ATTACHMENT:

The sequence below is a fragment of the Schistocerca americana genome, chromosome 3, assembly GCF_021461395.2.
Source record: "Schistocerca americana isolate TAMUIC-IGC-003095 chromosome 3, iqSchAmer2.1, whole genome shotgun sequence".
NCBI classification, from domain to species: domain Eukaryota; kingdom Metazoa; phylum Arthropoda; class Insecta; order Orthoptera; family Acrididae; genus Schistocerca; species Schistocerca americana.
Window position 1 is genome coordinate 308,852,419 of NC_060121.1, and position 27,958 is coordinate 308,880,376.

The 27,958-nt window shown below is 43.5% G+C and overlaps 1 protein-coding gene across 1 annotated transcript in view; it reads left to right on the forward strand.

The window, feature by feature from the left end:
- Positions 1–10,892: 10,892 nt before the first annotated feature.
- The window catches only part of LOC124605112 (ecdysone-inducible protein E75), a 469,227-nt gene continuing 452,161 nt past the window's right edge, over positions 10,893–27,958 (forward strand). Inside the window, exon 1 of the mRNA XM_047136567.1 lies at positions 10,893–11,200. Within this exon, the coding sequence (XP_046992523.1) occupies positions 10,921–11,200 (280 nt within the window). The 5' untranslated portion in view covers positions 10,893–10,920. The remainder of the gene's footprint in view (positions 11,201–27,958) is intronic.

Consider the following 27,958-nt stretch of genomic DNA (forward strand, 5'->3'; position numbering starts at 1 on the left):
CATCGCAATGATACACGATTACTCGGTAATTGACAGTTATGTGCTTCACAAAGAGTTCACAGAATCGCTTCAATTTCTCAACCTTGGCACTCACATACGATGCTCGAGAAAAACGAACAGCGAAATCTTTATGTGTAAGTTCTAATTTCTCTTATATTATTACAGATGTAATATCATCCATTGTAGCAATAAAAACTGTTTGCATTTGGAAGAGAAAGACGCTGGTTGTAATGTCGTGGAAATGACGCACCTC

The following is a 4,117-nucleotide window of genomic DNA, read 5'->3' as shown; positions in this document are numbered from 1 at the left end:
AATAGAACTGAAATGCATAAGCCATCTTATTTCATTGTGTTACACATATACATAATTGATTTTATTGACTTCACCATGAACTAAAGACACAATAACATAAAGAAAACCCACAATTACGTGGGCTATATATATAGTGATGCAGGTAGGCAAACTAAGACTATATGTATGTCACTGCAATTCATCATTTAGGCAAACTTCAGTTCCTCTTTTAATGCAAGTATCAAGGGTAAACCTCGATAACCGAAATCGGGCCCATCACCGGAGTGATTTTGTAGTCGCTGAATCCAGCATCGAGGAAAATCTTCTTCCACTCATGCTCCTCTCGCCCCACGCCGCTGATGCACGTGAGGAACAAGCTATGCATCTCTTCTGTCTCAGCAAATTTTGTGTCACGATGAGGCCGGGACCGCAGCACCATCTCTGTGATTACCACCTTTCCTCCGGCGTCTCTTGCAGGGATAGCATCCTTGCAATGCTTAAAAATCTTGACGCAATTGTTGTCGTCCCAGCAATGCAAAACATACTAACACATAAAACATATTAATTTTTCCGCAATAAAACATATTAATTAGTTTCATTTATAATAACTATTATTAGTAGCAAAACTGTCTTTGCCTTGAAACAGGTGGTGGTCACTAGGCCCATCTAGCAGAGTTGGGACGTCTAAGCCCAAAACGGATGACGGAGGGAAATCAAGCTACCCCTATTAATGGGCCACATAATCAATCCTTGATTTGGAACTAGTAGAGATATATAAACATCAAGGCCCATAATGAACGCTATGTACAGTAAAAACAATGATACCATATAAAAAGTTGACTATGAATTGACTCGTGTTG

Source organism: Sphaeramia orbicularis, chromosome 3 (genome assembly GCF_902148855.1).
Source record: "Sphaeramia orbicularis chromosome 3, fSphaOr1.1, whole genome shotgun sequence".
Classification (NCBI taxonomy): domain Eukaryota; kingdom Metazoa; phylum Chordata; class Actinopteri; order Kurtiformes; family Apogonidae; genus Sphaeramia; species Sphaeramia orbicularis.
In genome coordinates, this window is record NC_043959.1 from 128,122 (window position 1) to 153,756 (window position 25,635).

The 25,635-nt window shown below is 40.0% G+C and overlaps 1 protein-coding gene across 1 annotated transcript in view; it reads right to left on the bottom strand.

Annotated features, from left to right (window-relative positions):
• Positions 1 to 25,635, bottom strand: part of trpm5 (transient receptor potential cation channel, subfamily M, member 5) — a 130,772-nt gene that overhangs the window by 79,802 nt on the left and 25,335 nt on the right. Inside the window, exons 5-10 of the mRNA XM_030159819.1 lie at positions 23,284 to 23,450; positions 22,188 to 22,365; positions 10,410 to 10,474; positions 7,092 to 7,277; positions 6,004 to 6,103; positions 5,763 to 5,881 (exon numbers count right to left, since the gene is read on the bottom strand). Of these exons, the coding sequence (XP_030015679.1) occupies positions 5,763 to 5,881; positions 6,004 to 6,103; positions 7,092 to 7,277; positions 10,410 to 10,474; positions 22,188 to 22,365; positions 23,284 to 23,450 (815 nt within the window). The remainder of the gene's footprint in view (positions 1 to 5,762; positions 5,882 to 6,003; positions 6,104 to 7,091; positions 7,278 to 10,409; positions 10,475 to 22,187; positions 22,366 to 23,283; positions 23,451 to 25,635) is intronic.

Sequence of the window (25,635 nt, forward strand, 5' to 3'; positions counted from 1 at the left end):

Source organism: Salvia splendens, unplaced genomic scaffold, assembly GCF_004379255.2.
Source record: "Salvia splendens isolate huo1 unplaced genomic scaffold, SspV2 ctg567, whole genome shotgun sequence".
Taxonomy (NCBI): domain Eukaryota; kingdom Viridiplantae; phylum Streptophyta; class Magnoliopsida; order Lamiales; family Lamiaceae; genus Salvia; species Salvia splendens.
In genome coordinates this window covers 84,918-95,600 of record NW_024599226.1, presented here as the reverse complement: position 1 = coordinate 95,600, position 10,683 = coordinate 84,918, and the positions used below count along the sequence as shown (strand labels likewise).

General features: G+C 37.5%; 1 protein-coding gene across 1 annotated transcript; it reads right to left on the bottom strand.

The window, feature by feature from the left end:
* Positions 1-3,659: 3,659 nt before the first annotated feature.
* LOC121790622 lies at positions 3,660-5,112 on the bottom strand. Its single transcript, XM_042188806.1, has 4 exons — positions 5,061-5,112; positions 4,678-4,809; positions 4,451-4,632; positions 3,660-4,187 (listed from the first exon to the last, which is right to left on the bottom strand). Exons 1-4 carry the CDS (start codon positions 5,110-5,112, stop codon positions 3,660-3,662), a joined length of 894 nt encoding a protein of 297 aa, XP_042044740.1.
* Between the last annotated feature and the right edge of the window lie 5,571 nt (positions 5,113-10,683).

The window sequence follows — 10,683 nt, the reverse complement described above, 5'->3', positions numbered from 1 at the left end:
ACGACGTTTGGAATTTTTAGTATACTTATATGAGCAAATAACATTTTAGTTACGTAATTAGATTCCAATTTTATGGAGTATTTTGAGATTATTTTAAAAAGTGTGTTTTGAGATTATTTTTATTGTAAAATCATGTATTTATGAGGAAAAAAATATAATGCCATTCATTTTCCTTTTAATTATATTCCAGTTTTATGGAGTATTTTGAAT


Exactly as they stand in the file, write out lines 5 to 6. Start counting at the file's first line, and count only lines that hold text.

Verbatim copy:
The 27,958-nt window shown below is 43.5% G+C and overlaps 1 protein-coding gene across 1 annotated transcript in view; it reads left to right on the forward strand.

The window, feature by feature from the left end: